The focus for them is to earn money from placing advertisements on your site, but the real question is what type of advertisements do they intend to place on your site. Text advertisements are fine, but pop ups and pop under could be very annoying for your guest visitors. Money you, many guest decide to block your web address, just because your website has a pop up, or a pop under ads. Therefore, preferably, if possible, choose a free web hosting services that doesn’t place pop ups, or pop under ads. Following the above tips would ensure that you get the best free website hosting services for you site.

Here I have found a list of good free web hosting Companies in the below Link which i think is a good list for beginners for good free hosting:

http://bestwebhostsanddomains.blogspot.com/2011/06/top-10-free-web-hosting-for-2011.html

Alternate Link: http://top10webhosts.co.cc/
http://best10webhosts.co.cc/
http://besthosts.co.nr/

Let me know what do you think of free web hosting companies are they reliable and any good free web hosting companies you know which are not in the above list..

There is a multitude of software on the web. Of those, some of the coolest are media players right. Imagine one’s system without a Media player naah.. how can one operate on a PC without listening to music. So in this week post I am listing out some of the best ten Media Players available today. Check out the list and see if you like it 🙂 I am listing them in a specific ranking because some of them are as good as any other on the list.

VLC Media Player

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VLC is one, if not the, best media player ever created. It is lightweight, portable, and can play almost any media format out there (incl. videos downloaded from sites like Youtube). VLC can even be used as a streaming media server, can play DVD’s, can be used as an audio decoder, and doesn’t require external, extra codecs to run.

VLC can also accompany customizable skins, as well as nearly every operating system that exists (Mac, Windows and Linux). I highly recommend trying it out.

For UBUNTUE, you have it pre-built. Just open Synaptic application > Click on System -> Administration -> Synaptic Package Manager. In Settings -> Repositories, make sure you have an universe repository activated. Search for vlc and install it. You should install vlc-plugin-pulse and mozilla-plugin-vlc as well. If you are interested in streaming or transcoding, you should additionnally install libavcodec-extra-52 from a multiverse repository.

Command way – You need to check that a universe mirror is listed in your /etc/apt/sources.list file.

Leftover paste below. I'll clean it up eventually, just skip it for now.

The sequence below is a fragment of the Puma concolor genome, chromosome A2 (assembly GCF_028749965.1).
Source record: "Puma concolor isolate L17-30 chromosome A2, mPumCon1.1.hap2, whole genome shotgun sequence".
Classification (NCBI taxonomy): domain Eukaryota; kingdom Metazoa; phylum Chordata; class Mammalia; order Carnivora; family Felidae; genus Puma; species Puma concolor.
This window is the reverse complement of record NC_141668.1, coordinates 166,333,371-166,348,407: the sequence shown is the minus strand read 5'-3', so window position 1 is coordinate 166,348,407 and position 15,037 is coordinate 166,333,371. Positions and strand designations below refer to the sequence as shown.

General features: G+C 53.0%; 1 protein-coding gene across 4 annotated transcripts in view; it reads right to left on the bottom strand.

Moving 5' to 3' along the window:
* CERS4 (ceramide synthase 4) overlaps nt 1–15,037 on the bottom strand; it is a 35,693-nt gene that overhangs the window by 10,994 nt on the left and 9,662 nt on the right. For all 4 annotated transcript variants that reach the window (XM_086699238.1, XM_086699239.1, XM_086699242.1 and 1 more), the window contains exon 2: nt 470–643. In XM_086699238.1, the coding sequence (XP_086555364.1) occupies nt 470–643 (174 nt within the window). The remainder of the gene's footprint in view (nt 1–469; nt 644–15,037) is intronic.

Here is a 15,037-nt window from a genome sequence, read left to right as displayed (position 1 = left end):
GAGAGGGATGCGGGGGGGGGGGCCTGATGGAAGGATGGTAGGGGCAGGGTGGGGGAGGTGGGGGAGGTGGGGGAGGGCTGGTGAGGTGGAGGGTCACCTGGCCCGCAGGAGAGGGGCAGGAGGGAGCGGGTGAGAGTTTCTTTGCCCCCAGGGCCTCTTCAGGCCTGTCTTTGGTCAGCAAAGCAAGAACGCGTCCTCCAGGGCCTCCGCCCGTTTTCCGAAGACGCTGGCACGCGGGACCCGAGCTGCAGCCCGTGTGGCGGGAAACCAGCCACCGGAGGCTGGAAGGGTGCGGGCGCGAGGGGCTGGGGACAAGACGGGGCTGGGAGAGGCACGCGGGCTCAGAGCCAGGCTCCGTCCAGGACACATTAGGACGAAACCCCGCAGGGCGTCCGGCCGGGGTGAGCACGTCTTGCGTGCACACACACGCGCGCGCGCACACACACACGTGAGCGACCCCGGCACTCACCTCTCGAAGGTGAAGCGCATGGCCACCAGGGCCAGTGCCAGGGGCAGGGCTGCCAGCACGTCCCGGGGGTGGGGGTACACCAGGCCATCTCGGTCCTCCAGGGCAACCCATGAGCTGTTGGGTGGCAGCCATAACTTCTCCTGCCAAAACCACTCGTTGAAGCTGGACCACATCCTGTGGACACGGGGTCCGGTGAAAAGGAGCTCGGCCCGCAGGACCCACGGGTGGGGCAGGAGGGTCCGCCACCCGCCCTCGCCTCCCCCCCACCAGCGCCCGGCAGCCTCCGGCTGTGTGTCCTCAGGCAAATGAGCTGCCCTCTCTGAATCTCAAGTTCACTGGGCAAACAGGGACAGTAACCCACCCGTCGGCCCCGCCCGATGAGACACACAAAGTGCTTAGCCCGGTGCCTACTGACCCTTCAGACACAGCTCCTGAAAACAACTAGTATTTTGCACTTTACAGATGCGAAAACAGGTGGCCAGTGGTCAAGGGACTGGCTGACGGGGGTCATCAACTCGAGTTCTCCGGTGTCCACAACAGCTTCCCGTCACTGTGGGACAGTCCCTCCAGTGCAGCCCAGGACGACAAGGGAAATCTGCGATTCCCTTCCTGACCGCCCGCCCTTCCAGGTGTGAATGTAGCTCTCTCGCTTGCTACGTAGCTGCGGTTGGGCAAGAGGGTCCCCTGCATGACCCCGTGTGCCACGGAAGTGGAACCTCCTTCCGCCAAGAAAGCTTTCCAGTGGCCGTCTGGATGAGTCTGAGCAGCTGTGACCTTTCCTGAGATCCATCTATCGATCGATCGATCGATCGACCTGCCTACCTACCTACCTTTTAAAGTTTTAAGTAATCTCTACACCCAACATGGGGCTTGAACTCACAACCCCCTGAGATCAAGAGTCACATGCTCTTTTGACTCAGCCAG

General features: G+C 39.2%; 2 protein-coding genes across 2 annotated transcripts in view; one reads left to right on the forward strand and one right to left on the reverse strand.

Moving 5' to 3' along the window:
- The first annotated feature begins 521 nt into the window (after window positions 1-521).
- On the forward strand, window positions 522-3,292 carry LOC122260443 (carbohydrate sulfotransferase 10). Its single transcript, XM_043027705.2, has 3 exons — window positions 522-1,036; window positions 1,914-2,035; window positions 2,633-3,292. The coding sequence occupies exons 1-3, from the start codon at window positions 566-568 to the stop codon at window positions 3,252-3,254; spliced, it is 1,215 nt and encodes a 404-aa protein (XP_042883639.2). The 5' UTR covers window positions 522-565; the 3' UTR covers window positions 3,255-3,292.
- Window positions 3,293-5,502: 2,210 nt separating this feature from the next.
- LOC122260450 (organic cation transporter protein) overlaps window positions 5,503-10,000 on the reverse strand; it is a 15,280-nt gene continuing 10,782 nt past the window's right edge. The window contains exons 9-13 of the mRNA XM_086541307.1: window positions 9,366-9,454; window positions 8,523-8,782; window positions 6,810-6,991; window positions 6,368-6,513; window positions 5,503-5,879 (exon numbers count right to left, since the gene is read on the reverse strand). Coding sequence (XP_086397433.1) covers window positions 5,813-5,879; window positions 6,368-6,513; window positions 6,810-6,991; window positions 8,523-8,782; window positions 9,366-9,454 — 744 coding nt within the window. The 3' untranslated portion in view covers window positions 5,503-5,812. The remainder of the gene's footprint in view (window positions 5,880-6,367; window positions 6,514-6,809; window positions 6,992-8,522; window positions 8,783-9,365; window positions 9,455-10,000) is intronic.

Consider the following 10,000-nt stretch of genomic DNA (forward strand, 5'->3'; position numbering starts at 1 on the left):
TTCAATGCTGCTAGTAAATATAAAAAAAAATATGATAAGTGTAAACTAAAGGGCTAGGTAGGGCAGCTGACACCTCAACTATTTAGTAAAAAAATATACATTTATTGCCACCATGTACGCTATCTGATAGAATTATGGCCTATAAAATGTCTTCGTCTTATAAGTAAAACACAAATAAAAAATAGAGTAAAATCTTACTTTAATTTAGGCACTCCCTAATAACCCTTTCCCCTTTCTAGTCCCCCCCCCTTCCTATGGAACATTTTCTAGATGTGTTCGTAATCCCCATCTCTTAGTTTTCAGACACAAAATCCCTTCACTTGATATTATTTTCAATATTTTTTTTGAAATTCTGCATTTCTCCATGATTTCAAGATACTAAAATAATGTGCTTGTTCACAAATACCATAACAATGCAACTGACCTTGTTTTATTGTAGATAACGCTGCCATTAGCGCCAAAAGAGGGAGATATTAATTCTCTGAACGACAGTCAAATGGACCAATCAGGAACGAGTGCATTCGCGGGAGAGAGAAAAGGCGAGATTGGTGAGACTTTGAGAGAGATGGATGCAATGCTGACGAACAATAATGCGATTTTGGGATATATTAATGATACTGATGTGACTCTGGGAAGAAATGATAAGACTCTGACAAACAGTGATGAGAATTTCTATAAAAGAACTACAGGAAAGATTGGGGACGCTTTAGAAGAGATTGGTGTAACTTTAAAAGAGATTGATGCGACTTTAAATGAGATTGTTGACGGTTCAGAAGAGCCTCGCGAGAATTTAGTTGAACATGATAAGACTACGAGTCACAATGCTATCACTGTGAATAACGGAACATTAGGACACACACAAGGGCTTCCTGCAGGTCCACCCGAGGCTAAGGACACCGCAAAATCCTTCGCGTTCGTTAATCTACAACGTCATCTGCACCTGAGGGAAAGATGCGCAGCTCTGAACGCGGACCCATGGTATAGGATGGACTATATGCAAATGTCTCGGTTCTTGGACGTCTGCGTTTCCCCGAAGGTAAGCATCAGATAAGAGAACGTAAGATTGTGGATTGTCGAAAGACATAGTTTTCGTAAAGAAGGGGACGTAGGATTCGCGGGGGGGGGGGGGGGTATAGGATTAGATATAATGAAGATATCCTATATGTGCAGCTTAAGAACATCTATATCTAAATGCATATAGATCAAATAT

% sudo apt-get update
% sudo apt-get install vlc vlc-plugin-pulse mozilla-plugin-vlc

Media Jukebox

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Media Jukebox is an all-in-one media player, music collection organizer, iPod connector and music store with extreme tagging techniques. This music player can pretty much do it all. While not as small as VLC, it definitely does have a bunch of features. It can even be used to sync your phone, while finding tags for your newest imported songs, and simultaneously downloading the newest plug-in to customize your user experience. Sweet, right?

Songbird

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Songbird is one of the most customizable media players ever created. Besides being created by Mozilla, and being open source, it allows users to create add-ons/plug-ins for added user experience. Built-in options include: Last.fm playback history plug-in, support for the iPod, available for Windows, Mac, and Linux, metadata management, etc.

To get a feel on what can be done with Songbird extensions check out our earlier article on Songbird extensions. Songbird truly shows what media players need to become with regard to customization.

Winamp

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Many music fanatics are familiar with Winamp as being one of the most widely used media players in the world. It has developed into one of the most feature oriented media players ever created. Features include: lots of customizable skins, built-in internet radio, support for a wide variety of audio and video formats, flash support, customizable plug-ins, support for multiple languages, ability to sync with your iPod, etc.

There is a free version, of course, but you can upgrade to the PRO version for even more features.

KMPlayer

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KMPlayer, while not as widely used, is one of the best, free, media players. While supporting numerous different formats, languages, skins, etc, it is relatively lightweight and can be used for numerous different media related material.